The New Media Consortium (NMC) and Open Universities Australia (OUA) are releasing the 2015 NMC Technology Outlook for Australian Tertiary Education at a special OUA roundtable of Australian tertiary education leaders. The fourth edition of this Australia-focused regional report describes findings from the NMC Horizon Project, an ongoing research project designed to identify and describe emerging technologies likely to have an impact on teaching, learning, and creative inquiry.

Report coverTen key trends, ten significant challenges, and twelve emerging technologies are identified across three adoption horizons over the next five years, giving Australian university leaders, decision-makers, and practitioners a valuable guide for strategic technology planning. The report will provide these leaders with in-depth insight into how the trends and challenges are accelerating and impeding the adoption of educational technology for tertiary education institutions in Australia.

“This regional report will inform leaders and decision-makers of the latest technologies, trends, and challenges that are shaping the learning landscape in Australian universities,” says Larry Johnson, Chief Executive Officer of the NMC. “The panel’s findings show that the increasing use of blended learning models along with the renovation of traditional classrooms are highly influential trends, while the greatest challenges are in making the higher education experience more personalised and relevant to the demands of the real world.”

“Our collaboration with the NMC has produced a very compelling report,” said Brenda Frisk, Head of Learning Technology at Open Universities Australia and Co-Principal Investigator of the project. “This is crucial information for Australian leaders in higher education, especially those that are making big decisions involving IT budgets and infrastructure. We believe the 2015 NMC Technology Outlook for Australian Tertiary Education will support and even accelerate the integration of emerging technologies.”

Key Trends Accelerating Educational Technology Adoption in Australian Tertiary Education
These ten trends are identified as very likely to drive technology planning and decision-making over the next five years, and they were ranked in order of importance by the expert panel, with the first trend listed being deemed the most impactful. This year’s key trends are: “Increasing Use of Hybrid/Blended Learning Designs,” “Redesigning Learning Spaces,” “Growing Focus on Measuring Learning,” “Rethinking How Institutions Work,” “Shift from Students as Consumers to Students as Creators,” “Employment as the Definition of Successful Education,” “Proliferation of Open Educational Resources (OER),” “Advancing Cultures of Change and Innovation,” “Shift to Deeper Learning Approaches,” and “Increasing Cross-Institution Collaboration.”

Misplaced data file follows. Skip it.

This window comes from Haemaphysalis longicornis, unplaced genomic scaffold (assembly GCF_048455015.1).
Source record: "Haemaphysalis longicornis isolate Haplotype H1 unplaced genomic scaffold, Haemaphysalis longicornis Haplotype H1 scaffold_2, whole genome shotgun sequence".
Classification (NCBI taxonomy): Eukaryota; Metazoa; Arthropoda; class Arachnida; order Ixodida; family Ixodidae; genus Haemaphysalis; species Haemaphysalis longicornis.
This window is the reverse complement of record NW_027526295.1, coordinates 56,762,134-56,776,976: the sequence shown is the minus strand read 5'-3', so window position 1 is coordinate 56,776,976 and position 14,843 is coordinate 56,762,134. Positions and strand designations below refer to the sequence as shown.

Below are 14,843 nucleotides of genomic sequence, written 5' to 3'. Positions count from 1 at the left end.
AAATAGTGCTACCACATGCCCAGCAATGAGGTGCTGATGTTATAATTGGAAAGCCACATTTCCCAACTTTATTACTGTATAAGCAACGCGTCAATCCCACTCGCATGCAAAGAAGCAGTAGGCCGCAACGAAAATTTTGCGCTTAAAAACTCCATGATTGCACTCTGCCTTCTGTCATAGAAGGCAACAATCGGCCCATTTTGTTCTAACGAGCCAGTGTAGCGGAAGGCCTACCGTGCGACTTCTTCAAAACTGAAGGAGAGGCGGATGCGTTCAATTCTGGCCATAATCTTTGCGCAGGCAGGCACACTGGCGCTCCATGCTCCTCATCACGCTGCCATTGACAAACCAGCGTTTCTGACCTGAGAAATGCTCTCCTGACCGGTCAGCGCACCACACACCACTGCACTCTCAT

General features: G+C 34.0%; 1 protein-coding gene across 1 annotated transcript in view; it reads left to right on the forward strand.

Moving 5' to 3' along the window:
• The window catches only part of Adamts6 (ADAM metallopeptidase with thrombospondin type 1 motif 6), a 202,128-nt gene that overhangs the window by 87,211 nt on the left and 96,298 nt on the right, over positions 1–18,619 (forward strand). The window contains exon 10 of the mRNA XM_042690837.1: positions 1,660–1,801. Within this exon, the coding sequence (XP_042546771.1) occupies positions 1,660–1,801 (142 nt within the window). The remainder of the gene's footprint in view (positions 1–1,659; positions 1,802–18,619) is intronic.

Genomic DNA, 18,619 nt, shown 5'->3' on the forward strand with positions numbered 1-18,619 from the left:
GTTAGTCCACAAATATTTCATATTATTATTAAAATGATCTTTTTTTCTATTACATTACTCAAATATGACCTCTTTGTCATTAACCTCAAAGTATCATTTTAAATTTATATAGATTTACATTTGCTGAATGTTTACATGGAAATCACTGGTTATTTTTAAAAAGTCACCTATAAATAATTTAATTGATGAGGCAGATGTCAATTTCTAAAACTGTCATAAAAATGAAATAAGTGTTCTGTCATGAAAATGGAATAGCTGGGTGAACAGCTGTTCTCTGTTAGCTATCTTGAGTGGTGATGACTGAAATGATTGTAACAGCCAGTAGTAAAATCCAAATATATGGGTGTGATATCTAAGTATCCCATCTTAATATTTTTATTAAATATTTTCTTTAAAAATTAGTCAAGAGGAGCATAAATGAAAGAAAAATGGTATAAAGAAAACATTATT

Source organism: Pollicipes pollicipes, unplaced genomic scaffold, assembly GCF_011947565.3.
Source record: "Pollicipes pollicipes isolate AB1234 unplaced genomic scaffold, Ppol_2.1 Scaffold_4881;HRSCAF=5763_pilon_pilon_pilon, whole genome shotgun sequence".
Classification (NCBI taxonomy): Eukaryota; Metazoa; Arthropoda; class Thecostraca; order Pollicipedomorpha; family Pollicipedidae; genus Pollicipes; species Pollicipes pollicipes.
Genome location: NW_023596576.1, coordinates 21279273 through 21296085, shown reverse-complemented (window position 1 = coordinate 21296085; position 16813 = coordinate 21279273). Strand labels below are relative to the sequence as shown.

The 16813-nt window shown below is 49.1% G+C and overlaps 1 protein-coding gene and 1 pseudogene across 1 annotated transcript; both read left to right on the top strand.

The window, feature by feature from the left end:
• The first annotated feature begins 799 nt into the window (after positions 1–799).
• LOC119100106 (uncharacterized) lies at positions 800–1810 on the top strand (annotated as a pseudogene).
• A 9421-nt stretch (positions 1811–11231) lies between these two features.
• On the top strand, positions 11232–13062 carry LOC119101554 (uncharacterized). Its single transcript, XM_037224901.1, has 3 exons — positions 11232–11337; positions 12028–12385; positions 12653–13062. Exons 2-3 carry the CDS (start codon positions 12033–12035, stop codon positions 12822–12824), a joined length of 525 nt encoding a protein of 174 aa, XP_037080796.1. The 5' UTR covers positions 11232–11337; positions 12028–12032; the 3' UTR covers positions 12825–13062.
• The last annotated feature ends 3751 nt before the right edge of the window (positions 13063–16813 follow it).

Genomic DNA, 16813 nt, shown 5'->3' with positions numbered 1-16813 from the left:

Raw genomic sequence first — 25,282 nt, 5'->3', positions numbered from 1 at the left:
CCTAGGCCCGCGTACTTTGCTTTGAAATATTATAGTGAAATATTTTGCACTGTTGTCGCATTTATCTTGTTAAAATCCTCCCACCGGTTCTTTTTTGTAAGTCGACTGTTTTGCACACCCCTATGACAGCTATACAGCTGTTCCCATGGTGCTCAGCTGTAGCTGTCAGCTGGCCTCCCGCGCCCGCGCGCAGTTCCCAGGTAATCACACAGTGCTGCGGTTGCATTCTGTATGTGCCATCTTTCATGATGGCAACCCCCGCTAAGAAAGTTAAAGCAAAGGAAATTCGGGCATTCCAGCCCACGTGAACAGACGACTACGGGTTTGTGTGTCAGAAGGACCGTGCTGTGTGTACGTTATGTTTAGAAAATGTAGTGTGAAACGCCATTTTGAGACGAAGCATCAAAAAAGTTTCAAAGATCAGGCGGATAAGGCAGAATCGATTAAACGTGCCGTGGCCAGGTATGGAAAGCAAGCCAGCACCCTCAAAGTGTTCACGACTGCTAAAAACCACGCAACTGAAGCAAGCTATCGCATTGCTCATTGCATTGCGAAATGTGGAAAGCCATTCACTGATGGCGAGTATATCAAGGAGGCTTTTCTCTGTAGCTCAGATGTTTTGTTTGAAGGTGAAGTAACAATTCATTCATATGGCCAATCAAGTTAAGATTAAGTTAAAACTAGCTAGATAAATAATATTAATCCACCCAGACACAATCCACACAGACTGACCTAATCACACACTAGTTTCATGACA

Significant Challenges Impeding Educational Technology Adoption in Australian Tertiary Education
A number of challenges are acknowledged as barriers to the mainstream use of technology in Australian universities. The expert panel ranked challenges in order of significance, with the first challenge listed being deemed the most prominent. They are: “Personalising Learning,” “Rethinking the Roles of Educators,” “Creating Authentic Learning Opportunities,” “Transitioning to New Business Models for Tertiary Education,” “Improving Students’ Digital Literacy,” “Scaling Teaching Innovations,” “Integrating Technology in Faculty Education,” “Keeping Formal Education Relevant,” “Competing Models of Education,” and “Teaching Complex Thinking.”

Important Developments in Educational Technology for Australian Tertiary Education
Additionally, the report identifies bring-your-own-device (BYOD), cloud computing, flipped classroom, and learning analytics as digital strategies and technologies expected to enter mainstream use in the first horizon of one year or less. Badges/microcredit, mobile learning, open licensing, and wearable technology are seen in the second horizon of two to three years; adaptive learning technologies, augmented reality, quantified self, and telepresence are seen emerging in the third horizon of four to five years.

The subject matter in this report was identified through a qualitative research process designed and conducted by the NMC that engaged an Australian body of experts in tertiary education, technology, business, and other fields around a set of research questions designed to surface significant trends and challenges. The Australian expert panel was also asked to identify emerging technologies that have a strong likelihood of adoption in Australian institutions. The 2015 NMC Technology Outlook for Australian Tertiary Education the areas in which these experts were in strong agreement.

The 2015 NMC Technology Outlook for Australian Tertiary Education is available online, free of charge, and is released under a Creative Commons license to facilitate its widespread use, easy duplication, and broad distribution.

> Download the report (PDF)

About The Author

Victoria Estrada has been contributing her writing, research, and editing skills to the NMC Horizon Project since 2012. Before that, she was learning from stellar English language instructors at La Universidad Nacional in Costa Rica, where she worked for a year with a Fulbright grant. Victoria has a Certificate in Non-profit Leadership and Management from Austin Community College, and a bachelor's degree in English Writing & Rhetoric from St. Edward's University. Some of her other interests include people, flora & fauna, sustainability, good coffee, good causes, and photos. She has recently relocated to her hometown -- San Antonio, Texas.